Long-time Conde Nast Traveler columnist Wendy Perrin in April jumped over to TripAdvisor with her consumer-focused style of reporting as the travel site’s Travel Advocate.
Perrin is responsible for writing travel content for TripAdvisor’s blog, member updates, forums and social media channels. Perrin also serves as a TripAdvisor spokeswoman.
As the well-traveled mother of two, Perrin has experienced hotels around the world — often with her kids in tow — and has a wealth of views and ideas about the business. HOTELS caught up with Perrin recently to get her take on hotel trends of the day.
Click here to read the full interview with Wendy Perrin in the September issue of HOTELS Magazine.
HOTELS: What trends have caught your attention, and what are TripAdvisor members saying?
Wendy Perrin: One thing that is so incredibly important to TripAdvisor travelers is free Wi-Fi. Wi-Fi in a hotel is like running water. It is a basic of life. Everybody needs it. There are still a variety of delivery systems out there, but people feel nickeled-and-dimed when they have to pay in their room. It’s the biggest turnoff for TripAdvisor travelers.
H: What are hotels doing now that you like?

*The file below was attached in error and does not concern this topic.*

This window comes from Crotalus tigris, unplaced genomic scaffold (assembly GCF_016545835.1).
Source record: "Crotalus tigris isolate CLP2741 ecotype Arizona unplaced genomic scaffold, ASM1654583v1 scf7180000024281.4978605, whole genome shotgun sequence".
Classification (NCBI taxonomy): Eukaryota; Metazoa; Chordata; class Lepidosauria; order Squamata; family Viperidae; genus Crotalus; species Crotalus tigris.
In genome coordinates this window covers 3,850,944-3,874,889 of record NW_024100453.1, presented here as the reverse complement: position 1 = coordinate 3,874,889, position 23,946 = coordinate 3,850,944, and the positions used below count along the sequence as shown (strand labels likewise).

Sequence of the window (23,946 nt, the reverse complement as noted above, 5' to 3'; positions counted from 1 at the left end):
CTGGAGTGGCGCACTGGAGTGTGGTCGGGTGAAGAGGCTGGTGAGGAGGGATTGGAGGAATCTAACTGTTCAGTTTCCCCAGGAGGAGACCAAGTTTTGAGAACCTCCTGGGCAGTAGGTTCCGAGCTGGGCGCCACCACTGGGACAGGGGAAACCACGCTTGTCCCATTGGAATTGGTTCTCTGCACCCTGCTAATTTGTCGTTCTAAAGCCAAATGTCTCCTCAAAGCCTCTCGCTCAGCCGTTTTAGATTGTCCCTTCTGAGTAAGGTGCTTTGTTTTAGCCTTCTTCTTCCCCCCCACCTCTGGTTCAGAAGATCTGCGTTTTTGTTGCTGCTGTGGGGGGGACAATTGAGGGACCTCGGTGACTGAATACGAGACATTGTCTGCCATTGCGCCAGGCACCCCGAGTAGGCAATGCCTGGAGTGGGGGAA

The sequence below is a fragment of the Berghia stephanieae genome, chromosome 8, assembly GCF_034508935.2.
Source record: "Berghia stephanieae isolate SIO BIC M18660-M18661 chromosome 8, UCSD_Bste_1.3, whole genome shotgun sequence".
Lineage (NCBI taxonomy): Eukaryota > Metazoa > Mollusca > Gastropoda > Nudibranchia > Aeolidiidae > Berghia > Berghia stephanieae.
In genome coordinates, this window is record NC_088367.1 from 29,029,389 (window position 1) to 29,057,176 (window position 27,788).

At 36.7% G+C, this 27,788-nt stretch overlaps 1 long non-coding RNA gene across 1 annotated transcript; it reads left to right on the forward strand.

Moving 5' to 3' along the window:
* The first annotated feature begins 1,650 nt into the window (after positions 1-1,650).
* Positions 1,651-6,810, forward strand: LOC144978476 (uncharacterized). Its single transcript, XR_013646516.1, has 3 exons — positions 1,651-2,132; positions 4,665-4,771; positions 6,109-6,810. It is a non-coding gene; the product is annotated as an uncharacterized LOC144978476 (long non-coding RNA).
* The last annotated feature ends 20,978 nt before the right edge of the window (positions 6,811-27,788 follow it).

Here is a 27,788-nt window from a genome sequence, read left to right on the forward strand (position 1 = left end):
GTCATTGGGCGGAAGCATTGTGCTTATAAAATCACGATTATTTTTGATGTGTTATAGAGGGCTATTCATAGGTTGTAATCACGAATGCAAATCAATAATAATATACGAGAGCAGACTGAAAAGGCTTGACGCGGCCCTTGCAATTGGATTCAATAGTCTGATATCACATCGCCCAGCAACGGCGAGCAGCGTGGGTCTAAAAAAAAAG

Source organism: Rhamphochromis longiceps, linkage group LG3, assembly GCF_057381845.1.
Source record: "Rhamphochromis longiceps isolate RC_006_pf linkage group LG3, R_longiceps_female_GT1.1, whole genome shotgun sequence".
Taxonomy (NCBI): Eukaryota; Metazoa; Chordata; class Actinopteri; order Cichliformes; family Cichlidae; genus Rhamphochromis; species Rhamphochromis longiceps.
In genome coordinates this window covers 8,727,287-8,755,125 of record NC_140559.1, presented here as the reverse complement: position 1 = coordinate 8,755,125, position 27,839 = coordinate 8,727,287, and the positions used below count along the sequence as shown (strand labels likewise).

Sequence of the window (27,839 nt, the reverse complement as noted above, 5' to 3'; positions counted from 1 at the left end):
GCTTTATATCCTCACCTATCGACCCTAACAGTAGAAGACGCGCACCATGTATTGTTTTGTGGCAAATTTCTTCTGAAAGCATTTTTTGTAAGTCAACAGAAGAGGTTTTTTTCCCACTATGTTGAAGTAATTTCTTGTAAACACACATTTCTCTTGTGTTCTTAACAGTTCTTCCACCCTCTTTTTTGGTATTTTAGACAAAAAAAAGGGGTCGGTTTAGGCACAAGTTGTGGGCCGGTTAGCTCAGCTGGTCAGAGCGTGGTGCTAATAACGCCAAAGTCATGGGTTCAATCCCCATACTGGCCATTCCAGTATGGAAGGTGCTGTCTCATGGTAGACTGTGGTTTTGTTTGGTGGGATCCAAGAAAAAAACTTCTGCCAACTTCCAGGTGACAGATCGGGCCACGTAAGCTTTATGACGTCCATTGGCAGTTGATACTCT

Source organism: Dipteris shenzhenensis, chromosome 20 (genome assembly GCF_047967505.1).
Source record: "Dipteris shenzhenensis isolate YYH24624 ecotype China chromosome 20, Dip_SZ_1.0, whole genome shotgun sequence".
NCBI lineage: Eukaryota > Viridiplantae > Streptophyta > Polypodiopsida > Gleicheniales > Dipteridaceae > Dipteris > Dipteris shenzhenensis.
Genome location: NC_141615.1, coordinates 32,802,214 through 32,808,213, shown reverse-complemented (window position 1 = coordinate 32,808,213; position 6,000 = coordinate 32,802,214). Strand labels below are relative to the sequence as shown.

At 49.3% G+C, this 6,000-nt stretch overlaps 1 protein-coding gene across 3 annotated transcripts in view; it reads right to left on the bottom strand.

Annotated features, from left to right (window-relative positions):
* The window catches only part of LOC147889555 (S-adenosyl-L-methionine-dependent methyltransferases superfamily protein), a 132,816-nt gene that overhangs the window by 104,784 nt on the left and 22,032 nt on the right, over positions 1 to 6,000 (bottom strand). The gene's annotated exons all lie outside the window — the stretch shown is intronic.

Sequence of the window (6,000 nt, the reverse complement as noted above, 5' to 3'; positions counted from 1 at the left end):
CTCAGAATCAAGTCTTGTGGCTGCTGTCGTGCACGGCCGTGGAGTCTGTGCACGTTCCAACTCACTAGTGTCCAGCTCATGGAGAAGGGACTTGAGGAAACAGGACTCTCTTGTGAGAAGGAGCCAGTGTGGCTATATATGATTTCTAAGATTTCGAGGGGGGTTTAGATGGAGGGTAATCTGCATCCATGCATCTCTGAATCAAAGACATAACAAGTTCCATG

WP: They are bringing their staff alive in various ways — from advice about the locale on the website to books in rooms with insider tips about destinations from staff. That personal connection with the people at the hotel is a big turn-on. So many TripAdvisor travelers value that personal connection.
H: What do you see coming next?
WP: Instagram is the next social frontier, and hoteliers should be harnessing its power more than they are. There are conversations happening there, and if consumers are going to lovely hotels and taking photos, the hotels should make hay with that. Offer Instagram users special treatment, add more photogenic touches to be captured and shared. I’m waiting to see which smart hotel companies are going to be innovative with Instagram video. They have not quite tapped into that yet.
H: What pet peeves of yours and TripAdvisor members need addressing?
WP: Costly minibar fees. Our research shows only 7% care about having a minibar in their rooms. More people are hanging out in the lobby, and as room service disappears hoteliers are discovering different ways to offer snacks and drinks to keep the social scene hopping in the lobby.
Everyone I know also complains about the lack of electrical outlets in the guestroom. I know headway has been made, but it would be nice to have more convenient spots, especially at desk level and by the bed nightstand.
H: What should hotels do to create more loyalty?
WP: What I hear about and notice is service — the real way a hotel can differentiate itself. Hardware matters, as does thread count, but in the end what people remember is when the hotel went above and beyond and solved their problems. Either they solve it and perhaps create a loyalist, or they don’t and truly frustrate guests. Service is the most important thing for a hotel to focus on, and it doesn’t have to cost a lot of money.